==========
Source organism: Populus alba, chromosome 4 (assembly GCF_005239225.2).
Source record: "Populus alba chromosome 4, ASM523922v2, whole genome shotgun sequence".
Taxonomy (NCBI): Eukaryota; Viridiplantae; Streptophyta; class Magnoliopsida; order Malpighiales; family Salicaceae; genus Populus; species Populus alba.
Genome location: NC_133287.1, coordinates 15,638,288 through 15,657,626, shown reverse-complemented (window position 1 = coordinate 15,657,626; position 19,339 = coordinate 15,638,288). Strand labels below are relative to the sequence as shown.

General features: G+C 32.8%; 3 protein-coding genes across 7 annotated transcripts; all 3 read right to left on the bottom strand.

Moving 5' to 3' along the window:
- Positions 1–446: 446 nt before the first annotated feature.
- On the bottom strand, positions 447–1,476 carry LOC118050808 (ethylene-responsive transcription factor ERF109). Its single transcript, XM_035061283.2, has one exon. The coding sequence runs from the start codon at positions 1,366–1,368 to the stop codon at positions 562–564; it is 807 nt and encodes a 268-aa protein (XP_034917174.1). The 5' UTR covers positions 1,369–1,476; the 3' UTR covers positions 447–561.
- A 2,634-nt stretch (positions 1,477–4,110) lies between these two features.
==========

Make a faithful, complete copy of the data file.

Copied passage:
Source organism: Populus alba, chromosome 4 (assembly GCF_005239225.2).
Source record: "Populus alba chromosome 4, ASM523922v2, whole genome shotgun sequence".
Taxonomy (NCBI): Eukaryota; Viridiplantae; Streptophyta; class Magnoliopsida; order Malpighiales; family Salicaceae; genus Populus; species Populus alba.
Genome location: NC_133287.1, coordinates 15,638,288 through 15,657,626, shown reverse-complemented (window position 1 = coordinate 15,657,626; position 19,339 = coordinate 15,638,288). Strand labels below are relative to the sequence as shown.

General features: G+C 32.8%; 3 protein-coding genes across 7 annotated transcripts; all 3 read right to left on the bottom strand.

Moving 5' to 3' along the window:
- Positions 1–446: 446 nt before the first annotated feature.
- On the bottom strand, positions 447–1,476 carry LOC118050808 (ethylene-responsive transcription factor ERF109). Its single transcript, XM_035061283.2, has one exon. The coding sequence runs from the start codon at positions 1,366–1,368 to the stop codon at positions 562–564; it is 807 nt and encodes a 268-aa protein (XP_034917174.1). The 5' UTR covers positions 1,369–1,476; the 3' UTR covers positions 447–561.
- A 2,634-nt stretch (positions 1,477–4,110) lies between these two features.